The relationships between the supply chain entities and an expanded network that has common priorities, measurement systems, and activities are the core of the value chain. These relationships are built, fostered, and continually enhanced to ensure the focus is on the consumer by managing knowledge, creating joint value with shared work, and rewarding significance in relationships. Notably, significance-based reward systems in the value chain differ from more traditional rewards. The main objective of reward systems in the packaging value chain is to reward the value transferred. For example, in food packaging, many open–reclose features malfunction, resulting in consumer frustration. When value chain concepts are applied, the paramount value of the consumer’s ability to successfully use the open–reclose feature is transferred down the value chain, and the knowledge, shared work, and reward systems are aligned to ensure the successful operation of this feature. An example of employing value chain process thinking and significance-based reward systems is taking action following a decrease in consumer complaints to implement reward systems for all employees in the entire value chain—from packaging suppliers and converters to retailers (Sand 2010). In this example, the rewards included paid vacation and funds for childcare, which were meaningful to employees. Reward systems in companies with reliable packaging value chains are agile and adjust to each type of achievement. Understanding what is essential to consumers becomes systemic and ensures that company goals and activities align with customers’ customers, and eventually, the consumer at the front of the value chain.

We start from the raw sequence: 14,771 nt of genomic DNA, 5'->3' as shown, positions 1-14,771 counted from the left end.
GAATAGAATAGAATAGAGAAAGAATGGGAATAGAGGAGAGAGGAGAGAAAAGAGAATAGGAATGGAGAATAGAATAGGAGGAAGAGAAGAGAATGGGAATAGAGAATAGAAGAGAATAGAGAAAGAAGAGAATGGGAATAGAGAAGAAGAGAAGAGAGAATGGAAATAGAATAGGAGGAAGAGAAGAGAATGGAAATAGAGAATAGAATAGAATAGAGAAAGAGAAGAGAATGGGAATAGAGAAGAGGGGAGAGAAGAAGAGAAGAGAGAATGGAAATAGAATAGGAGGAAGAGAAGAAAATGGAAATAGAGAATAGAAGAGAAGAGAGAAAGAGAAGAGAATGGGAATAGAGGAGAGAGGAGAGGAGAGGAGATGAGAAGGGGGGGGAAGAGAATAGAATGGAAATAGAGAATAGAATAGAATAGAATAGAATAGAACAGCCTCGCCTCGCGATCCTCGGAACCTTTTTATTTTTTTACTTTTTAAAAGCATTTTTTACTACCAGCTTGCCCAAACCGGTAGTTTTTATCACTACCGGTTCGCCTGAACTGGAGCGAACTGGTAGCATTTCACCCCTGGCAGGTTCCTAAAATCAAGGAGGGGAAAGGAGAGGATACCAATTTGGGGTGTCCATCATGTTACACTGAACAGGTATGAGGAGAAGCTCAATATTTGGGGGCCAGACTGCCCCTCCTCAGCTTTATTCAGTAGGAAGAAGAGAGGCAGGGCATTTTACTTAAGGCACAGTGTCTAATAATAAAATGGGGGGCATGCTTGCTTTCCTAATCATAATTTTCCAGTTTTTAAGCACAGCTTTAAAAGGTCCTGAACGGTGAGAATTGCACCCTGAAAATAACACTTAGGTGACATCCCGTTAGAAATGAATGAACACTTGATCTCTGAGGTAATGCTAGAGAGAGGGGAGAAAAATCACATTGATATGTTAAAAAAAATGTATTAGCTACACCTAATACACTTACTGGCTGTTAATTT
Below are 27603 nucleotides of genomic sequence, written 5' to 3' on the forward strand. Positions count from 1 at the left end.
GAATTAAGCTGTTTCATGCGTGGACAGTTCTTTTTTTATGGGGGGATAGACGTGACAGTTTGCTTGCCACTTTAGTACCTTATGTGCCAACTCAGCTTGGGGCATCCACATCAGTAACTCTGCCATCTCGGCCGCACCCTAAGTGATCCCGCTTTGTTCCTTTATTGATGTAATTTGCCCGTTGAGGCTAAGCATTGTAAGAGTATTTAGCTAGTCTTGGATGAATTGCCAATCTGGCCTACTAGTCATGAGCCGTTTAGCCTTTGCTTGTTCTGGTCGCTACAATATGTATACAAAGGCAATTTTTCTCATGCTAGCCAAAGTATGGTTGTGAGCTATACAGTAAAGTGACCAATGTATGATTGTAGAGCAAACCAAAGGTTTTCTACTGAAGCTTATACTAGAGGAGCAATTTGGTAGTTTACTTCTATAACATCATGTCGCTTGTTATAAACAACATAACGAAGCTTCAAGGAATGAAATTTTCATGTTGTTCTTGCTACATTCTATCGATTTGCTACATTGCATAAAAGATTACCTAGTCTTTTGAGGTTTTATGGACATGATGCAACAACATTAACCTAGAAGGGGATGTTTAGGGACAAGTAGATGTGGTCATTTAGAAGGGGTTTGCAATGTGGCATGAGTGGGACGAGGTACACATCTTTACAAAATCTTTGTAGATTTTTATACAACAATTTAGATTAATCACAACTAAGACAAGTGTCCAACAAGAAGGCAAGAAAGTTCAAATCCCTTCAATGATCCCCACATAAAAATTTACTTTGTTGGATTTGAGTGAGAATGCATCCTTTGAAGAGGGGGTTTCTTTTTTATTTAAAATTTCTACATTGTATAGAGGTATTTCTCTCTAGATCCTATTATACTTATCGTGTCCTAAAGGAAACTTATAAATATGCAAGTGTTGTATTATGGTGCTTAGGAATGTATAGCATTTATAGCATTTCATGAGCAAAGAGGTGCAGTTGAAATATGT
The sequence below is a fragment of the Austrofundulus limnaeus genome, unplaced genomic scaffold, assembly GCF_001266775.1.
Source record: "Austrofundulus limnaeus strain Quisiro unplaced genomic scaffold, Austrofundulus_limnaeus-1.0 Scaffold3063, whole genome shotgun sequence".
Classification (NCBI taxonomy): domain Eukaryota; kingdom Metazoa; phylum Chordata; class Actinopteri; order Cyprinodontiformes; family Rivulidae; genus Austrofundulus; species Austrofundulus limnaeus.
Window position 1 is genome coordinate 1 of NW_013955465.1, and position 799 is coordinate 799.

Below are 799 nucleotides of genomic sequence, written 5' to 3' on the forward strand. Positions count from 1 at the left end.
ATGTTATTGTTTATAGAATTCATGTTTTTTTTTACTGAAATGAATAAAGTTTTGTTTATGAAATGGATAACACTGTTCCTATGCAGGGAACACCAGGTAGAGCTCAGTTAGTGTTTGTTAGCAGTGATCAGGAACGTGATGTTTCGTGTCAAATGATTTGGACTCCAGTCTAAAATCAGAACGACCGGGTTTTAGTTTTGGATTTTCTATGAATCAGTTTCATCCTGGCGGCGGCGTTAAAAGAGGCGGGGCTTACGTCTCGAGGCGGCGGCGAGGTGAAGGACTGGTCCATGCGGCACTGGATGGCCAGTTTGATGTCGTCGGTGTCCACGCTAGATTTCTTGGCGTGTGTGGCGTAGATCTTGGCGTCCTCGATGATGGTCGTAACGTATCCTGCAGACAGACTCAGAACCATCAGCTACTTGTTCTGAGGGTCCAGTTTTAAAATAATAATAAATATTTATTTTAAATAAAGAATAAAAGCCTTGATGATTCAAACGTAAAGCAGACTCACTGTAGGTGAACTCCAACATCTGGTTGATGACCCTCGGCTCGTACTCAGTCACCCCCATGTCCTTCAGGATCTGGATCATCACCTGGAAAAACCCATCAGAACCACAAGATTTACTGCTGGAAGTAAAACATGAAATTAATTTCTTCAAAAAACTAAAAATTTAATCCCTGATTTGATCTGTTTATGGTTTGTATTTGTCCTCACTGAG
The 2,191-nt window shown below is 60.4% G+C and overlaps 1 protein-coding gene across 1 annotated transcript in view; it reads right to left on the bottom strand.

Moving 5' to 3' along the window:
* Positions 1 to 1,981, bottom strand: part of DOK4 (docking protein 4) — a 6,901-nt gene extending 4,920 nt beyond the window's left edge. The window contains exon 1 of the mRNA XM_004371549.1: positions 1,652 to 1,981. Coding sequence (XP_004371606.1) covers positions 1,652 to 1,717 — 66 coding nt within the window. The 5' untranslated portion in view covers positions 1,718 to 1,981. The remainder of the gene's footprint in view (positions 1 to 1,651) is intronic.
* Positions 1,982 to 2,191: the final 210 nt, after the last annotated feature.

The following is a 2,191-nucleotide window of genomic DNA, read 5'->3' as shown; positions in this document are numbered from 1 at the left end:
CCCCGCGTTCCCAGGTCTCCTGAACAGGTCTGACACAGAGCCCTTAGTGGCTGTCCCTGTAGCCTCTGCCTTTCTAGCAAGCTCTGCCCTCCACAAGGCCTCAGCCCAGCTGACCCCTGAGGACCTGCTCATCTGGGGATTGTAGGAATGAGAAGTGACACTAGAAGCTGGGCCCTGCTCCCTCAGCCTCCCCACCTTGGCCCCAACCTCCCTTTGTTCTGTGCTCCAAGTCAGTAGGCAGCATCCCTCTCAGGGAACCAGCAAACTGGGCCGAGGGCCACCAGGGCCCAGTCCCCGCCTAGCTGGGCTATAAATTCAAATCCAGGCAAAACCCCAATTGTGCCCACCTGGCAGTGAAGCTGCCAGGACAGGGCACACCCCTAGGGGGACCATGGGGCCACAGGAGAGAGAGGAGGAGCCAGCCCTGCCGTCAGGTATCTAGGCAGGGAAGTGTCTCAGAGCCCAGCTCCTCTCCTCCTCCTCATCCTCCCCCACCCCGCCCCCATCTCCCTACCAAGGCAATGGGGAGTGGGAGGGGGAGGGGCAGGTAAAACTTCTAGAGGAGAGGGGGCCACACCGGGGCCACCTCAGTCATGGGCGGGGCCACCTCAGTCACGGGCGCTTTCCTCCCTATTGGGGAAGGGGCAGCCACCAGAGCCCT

Innovation partners need joint development agreements and nondisclosure agreements to protect intellectual property. However, using value chain thinking for innovation requires the transfer of tacit social vs. explicit knowledge. This knowledge is essential to transfer value. Value creation networks or clusters focus on a low transaction cost of tacit social knowledge and thus achieve a high degree of innovation. Interestingly, they have evolved from the geographic-based cluster into a more virtual network. Common core competencies are developed within the cluster and competency-based innovation ability rises. Clusters vary based on consumer needs. For example, entrepreneurial packaged food–focused clusters are aligned to have the competitive advantage of agility in ingredient and package changes and rapid scale-up, providing unique food product and package consumer experiences. However, established food company cluster alignment and social tacit knowledge transfer focuses on innovations in efficiency, cost savings, and achieving national launches.